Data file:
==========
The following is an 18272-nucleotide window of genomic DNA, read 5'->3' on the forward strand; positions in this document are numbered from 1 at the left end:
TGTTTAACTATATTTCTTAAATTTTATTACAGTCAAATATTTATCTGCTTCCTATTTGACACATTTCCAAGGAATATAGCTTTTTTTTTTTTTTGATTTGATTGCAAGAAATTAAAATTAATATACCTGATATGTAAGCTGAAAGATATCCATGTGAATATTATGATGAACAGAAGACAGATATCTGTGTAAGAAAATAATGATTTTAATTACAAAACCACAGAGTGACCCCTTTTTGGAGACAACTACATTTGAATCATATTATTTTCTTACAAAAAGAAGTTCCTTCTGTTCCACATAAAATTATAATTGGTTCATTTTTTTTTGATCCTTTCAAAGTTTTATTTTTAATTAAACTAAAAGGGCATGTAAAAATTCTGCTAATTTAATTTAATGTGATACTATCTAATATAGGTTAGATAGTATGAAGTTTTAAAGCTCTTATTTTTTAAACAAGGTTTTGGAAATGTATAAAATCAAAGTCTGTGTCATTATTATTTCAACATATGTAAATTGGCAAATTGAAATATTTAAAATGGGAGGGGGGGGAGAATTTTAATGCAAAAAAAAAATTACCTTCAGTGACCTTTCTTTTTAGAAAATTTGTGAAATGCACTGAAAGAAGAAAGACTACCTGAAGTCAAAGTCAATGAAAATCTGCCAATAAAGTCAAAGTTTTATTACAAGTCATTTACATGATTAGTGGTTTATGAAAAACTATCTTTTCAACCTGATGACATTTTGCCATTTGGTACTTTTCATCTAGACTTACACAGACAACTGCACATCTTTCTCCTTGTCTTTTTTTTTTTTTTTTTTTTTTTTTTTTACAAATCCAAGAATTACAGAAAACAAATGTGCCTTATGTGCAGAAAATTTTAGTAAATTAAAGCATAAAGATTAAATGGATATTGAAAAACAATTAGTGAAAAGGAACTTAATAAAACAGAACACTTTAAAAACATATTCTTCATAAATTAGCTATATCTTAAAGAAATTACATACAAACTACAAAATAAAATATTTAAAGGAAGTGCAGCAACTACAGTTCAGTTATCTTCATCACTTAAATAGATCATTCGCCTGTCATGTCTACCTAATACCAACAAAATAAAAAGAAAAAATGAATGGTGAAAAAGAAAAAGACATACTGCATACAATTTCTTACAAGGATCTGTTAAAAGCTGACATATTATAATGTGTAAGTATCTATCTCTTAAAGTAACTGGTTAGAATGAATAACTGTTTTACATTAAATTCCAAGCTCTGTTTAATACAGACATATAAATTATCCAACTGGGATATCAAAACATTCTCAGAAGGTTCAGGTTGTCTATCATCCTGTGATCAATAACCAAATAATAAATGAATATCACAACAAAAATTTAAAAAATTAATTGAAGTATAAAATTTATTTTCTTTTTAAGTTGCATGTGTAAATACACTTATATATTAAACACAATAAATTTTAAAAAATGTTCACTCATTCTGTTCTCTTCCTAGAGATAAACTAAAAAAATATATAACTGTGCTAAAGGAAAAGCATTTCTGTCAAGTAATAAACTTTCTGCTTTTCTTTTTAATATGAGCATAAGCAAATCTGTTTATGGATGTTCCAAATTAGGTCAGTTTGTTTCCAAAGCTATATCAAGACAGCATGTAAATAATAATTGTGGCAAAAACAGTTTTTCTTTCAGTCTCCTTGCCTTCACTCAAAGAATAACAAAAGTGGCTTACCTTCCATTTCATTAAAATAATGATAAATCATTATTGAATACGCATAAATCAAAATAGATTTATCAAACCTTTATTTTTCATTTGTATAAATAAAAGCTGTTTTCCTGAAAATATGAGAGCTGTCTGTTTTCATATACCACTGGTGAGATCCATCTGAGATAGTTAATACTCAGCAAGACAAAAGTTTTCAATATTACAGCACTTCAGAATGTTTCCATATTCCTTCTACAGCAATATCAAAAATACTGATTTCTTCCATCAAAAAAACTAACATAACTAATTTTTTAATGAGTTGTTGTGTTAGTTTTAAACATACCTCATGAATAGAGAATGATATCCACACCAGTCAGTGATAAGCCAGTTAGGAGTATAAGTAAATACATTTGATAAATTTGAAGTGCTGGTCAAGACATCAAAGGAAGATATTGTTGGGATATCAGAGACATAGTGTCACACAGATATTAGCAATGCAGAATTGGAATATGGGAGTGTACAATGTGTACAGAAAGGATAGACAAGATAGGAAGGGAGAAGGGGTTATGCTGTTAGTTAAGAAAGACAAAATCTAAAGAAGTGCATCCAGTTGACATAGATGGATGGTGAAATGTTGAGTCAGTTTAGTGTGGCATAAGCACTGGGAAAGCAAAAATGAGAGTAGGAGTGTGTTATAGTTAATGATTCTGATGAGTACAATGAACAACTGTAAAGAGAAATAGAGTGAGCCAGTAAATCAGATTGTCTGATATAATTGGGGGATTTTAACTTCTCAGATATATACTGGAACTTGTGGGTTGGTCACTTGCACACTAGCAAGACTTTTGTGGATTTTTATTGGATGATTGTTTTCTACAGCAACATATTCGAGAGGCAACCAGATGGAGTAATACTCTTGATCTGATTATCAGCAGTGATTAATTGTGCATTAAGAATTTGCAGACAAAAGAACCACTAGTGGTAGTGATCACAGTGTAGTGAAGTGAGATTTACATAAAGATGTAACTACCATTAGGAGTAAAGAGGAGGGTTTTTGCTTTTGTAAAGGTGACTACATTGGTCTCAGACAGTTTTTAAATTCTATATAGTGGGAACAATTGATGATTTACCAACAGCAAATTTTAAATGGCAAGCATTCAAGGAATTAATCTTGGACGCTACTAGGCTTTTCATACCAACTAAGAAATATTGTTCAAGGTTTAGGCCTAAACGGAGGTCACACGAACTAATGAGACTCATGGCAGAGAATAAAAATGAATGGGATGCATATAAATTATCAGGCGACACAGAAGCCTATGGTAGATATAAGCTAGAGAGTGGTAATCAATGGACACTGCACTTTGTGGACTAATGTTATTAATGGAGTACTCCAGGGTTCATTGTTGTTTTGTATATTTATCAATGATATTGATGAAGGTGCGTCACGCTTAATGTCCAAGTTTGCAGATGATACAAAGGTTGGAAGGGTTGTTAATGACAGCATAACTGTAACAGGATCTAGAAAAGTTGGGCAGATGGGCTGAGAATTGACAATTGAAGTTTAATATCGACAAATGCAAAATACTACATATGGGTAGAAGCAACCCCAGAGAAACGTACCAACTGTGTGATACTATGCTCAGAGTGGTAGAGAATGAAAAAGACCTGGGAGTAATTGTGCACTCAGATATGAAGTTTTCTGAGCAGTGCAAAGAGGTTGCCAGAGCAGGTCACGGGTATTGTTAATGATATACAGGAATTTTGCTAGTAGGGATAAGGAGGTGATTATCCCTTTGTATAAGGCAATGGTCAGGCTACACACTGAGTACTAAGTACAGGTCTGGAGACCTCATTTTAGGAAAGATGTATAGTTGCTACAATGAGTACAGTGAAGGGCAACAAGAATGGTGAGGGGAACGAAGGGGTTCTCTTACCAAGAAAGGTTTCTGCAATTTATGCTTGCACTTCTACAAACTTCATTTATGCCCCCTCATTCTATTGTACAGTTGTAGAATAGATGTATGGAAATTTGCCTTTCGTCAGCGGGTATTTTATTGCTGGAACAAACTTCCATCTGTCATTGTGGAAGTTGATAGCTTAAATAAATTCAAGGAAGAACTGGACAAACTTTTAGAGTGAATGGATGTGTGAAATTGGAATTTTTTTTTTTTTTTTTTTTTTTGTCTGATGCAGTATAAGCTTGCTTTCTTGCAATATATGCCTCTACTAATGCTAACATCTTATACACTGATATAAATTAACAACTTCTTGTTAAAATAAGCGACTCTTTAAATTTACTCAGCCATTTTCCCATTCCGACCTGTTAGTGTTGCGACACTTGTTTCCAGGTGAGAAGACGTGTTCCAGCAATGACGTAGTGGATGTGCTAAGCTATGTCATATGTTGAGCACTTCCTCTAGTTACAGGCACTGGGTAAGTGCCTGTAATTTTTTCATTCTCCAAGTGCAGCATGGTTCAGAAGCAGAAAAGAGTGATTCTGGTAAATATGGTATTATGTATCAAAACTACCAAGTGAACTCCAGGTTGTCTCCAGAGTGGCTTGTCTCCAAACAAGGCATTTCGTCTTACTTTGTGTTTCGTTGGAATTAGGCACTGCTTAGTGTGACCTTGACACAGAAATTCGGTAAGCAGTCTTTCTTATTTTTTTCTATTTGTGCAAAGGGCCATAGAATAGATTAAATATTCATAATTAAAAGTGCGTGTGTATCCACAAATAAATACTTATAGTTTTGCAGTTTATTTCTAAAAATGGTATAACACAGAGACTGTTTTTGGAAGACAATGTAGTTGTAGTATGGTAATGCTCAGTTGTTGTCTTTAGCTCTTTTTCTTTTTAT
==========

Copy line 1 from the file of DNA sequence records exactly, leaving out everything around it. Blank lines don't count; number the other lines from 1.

The following is an 18272-nucleotide window of genomic DNA, read 5'->3' on the forward strand; positions in this document are numbered from 1 at the left end: